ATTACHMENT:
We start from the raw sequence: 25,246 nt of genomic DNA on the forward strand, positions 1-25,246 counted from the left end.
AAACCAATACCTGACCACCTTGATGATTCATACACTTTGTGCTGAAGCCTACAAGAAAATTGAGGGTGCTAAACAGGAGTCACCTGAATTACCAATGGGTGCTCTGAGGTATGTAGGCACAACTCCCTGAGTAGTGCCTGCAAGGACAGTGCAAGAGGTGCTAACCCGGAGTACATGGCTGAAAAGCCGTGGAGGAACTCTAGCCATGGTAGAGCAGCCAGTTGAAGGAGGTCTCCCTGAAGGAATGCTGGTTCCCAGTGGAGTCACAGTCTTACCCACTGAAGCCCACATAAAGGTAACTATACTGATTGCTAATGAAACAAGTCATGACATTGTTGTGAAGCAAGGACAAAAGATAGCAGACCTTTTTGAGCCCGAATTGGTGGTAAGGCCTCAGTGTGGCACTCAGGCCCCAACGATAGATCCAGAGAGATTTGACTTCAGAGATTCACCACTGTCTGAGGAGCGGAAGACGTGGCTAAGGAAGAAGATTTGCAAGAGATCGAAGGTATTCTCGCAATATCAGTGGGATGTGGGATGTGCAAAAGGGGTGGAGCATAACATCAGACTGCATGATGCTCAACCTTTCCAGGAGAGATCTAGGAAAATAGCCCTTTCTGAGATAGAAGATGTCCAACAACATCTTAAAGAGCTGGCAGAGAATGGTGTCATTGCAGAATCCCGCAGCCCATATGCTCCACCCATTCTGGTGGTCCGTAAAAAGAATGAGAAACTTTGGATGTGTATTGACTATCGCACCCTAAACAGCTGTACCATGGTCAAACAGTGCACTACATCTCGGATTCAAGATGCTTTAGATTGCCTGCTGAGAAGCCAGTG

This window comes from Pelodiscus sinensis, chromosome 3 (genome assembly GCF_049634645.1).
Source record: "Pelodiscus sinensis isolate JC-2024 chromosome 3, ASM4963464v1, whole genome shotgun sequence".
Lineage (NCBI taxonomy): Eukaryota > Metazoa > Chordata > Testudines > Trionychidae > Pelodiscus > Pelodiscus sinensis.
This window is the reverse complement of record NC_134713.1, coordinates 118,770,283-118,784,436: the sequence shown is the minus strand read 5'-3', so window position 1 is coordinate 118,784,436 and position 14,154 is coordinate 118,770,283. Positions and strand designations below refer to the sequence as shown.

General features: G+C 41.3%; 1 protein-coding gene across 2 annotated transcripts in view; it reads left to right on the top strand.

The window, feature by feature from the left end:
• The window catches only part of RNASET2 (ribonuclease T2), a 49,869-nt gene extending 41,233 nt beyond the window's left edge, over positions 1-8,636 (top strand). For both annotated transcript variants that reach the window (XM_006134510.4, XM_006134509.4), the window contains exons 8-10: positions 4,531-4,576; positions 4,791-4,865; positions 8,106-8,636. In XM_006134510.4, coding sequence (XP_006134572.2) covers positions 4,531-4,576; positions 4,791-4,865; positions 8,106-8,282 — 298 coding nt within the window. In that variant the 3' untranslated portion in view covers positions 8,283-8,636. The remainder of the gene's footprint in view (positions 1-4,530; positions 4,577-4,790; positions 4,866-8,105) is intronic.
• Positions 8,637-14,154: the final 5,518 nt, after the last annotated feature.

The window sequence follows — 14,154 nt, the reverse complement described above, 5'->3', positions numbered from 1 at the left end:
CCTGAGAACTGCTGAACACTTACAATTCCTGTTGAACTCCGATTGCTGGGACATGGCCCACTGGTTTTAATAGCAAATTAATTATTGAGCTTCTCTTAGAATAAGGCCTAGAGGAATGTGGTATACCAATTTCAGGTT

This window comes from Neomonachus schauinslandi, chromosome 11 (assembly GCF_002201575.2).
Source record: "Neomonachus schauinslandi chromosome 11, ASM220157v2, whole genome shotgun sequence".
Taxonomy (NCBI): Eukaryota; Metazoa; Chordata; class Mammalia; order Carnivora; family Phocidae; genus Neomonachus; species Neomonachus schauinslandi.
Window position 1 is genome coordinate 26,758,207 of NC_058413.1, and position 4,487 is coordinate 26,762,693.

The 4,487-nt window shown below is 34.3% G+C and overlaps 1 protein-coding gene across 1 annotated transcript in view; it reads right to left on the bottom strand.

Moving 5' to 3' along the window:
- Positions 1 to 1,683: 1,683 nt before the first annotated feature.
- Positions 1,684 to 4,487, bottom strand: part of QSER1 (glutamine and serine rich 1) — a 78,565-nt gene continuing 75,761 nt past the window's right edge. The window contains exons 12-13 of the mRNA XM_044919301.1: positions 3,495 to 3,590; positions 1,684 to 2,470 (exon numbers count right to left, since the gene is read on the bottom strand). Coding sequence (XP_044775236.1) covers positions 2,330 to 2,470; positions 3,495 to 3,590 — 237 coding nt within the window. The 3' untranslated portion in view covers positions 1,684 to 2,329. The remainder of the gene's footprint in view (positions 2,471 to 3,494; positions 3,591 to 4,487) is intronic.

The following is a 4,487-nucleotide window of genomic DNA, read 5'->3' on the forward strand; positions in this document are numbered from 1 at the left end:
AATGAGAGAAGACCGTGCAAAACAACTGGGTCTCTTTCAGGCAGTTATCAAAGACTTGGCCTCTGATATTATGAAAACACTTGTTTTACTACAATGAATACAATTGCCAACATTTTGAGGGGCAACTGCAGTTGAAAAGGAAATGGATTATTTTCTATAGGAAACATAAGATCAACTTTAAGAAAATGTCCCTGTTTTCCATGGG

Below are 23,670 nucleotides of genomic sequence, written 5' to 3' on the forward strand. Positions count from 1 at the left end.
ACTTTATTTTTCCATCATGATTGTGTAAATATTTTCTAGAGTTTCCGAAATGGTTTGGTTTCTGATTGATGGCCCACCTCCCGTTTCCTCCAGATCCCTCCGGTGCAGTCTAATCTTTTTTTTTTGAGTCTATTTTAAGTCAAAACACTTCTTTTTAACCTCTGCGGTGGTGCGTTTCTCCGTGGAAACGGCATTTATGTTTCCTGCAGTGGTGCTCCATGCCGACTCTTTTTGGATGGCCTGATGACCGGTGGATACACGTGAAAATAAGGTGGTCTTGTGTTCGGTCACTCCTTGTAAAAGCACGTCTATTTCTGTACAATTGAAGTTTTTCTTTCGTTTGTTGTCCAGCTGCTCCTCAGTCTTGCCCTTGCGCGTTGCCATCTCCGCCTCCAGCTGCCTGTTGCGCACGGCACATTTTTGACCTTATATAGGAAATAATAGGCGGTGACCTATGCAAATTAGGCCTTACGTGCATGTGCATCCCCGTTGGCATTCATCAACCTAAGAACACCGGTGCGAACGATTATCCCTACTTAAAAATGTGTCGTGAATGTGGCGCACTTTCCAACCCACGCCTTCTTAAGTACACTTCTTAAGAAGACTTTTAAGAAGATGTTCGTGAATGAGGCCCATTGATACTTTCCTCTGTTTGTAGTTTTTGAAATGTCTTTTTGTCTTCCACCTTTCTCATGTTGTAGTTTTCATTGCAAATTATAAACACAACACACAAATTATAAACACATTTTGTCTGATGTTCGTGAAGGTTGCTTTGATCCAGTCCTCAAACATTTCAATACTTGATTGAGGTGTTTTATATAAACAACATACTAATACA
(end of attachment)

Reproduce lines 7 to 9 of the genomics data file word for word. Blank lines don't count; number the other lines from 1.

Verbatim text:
General features: G+C 41.3%; 1 protein-coding gene across 2 annotated transcripts in view; it reads left to right on the top strand.

The window, feature by feature from the left end:
• The window catches only part of RNASET2 (ribonuclease T2), a 49,869-nt gene extending 41,233 nt beyond the window's left edge, over positions 1-8,636 (top strand). For both annotated transcript variants that reach the window (XM_006134510.4, XM_006134509.4), the window contains exons 8-10: positions 4,531-4,576; positions 4,791-4,865; positions 8,106-8,636. In XM_006134510.4, coding sequence (XP_006134572.2) covers positions 4,531-4,576; positions 4,791-4,865; positions 8,106-8,282 — 298 coding nt within the window. In that variant the 3' untranslated portion in view covers positions 8,283-8,636. The remainder of the gene's footprint in view (positions 1-4,530; positions 4,577-4,790; positions 4,866-8,105) is intronic.